A plot consisting of multiple parts (episodes, chapters, acts, etc.), with large time gaps (over a year) between them. Good for authors who want to tell a long, epic story while saving narrative space and showing only the interesting bits. Very often combined with This Is My Story, where the narrator only tells about the key points of their adventure or life.
A form of "elliptical storytelling", where non-essential details of the plot, setting, or characterization are deliberately left out for the reader to think up on their own.
- Mnemosyne consists of six episodes, with 1/20/14/30 year skips between the first five episodes (the sixth follows the fifth immediately).
- The primary continuity of the Lyrical Nanoha meta-series thus far spans 18 years of the title character's crime-fighting career, from an underage vigilante in season one to a legendary test pilot for the galactic military in Force. Though, of course, Nanoha has never been the main protagonist in any of her shows.
- Closer skips a good deal of time between just about every scene, with little indication of it besides the dialogue.
- Thais of Athens has skips one-to-three years between most chapters, culminating in a nine-year skip in the middle of the last chapter.
- Each book in the Foundation trilogy is spread out over several years.
- The second duology of Arcia Chronicles is prone to multi-year skips between parts.
- While some gaps are only a few months or less, years-long gaps happen between some works in the Deryni cycle:
- In the Legends of Camber trilogy, the third volume (Camber the Heretic) takes place a decade after the second (Saint Camber).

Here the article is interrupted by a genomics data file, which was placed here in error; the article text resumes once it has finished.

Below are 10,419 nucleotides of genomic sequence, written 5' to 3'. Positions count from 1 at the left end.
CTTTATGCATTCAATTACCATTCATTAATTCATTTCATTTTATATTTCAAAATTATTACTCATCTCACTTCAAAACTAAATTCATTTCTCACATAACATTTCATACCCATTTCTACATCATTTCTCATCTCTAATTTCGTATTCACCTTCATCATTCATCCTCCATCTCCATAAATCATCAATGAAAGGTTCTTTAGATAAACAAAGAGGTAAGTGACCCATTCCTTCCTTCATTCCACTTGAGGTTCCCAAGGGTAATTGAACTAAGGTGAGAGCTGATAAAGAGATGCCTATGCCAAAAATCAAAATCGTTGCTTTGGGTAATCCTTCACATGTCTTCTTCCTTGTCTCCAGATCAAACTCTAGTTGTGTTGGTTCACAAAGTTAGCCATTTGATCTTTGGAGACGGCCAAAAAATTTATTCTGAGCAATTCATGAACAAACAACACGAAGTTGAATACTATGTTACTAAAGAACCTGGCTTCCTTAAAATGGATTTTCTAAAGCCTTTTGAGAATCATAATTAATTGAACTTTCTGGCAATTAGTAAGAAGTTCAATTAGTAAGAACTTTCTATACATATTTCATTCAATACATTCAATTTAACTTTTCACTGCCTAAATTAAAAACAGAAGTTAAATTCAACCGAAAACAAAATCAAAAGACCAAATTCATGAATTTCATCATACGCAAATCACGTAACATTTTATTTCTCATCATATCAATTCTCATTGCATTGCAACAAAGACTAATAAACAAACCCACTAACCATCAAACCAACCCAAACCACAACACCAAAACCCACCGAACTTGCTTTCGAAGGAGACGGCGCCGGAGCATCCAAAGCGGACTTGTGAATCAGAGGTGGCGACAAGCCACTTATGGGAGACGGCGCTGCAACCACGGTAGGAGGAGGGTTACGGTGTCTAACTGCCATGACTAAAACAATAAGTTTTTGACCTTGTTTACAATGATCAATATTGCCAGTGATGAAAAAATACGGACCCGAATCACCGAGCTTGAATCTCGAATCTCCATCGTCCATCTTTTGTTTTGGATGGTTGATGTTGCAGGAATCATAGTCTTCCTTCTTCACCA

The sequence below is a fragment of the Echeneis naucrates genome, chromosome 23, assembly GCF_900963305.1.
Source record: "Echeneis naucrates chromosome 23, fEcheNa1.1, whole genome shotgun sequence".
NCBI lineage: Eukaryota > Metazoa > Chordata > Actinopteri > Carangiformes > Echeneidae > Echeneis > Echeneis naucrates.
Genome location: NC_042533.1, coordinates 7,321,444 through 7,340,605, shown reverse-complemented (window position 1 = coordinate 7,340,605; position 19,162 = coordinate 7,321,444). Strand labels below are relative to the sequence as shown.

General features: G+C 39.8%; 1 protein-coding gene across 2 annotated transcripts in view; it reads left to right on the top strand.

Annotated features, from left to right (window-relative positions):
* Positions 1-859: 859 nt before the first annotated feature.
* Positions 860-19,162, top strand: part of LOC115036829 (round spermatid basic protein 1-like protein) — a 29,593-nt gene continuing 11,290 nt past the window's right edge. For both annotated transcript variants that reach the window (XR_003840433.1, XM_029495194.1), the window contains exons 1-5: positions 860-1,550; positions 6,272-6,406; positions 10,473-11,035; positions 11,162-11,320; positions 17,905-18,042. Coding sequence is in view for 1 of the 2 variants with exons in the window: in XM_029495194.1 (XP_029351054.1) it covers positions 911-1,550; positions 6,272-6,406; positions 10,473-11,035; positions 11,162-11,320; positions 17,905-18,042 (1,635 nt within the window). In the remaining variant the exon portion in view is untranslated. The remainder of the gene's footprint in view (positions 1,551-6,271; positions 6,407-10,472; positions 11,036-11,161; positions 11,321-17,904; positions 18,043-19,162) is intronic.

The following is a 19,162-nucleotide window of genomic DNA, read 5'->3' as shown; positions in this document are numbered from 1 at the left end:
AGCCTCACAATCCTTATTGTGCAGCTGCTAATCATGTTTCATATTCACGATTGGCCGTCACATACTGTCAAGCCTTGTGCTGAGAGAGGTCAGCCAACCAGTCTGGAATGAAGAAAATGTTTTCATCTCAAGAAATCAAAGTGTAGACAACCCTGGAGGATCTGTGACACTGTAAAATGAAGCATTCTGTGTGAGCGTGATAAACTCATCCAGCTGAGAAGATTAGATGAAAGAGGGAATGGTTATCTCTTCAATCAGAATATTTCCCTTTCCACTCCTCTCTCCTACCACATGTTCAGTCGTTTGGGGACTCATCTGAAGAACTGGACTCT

- In the Heirs of Saint Camber trilogy, there's nearly three years between the first and second volumes and nearly six between the second and the third.
- There's two years between In The King's Service and Childe Morgan.
- About three years elapse between the end of The Quest for Saint Camber and the start of King Kelson's Bride.
- The first half of part two of The Death of Achilles, which describes Achimas' life until his Moscow assignment, jumps many years between significant events in his youth, his turn to crime, and major assassination missions.
- The Belgariad/Malloreon prequels can skip centuries between chapters. Having main characters who are immortal makes this almost essential—a biography of Polgara that tried to cover everything would make the Oxford English Dictionary look small, and her father's over twice as old as her.
- A Canticle for Leibowitz.
- The Pillars of the Earth.
- 24 does it not with episodes (since each episode picks up exactly where the last left off), but with seasons, which are separated by several year intervals.
- Downton Abbey: each season is stretched over two or three years.
- In the Star Trek: The Next Generation episode "The Inner Light" the Enterprise finds a probe which takes Picard through an entire lifetime as a member of an extinct civilization in the span of just a few minutes on the Enterprise; this is shown through several timeskips of about ten years each.
- In the Doctor Who episode "Forest of the Dead", Donna's life inside CAL is a subversion. It looks like we're only being shown selected scenes that take place years apart, but then it turns out that Donna is only experiencing those scene changes as well...
- Rome, which covers about 20 years in its two seasons, though oddly enough the two main characters, and even more oddly Lucius' kids, still age in real time.
- Dragon Age II has a prologue, three acts, and an epilogue, with 1/3/3/2 year skips between them.
- Assassin's Creed:
- The original Mafia game is a collection of various episodes of a long Mob War spread over the years, recounted by the Player Character.
- Likewise, Call of Duty Black Ops is a series of flashbacks of various missions with years between them.
- Eternal Darkness consists of various people (recorded in The Tome Of Eternal Darkness) who've fought against the Ancients at different points in history with...varying success.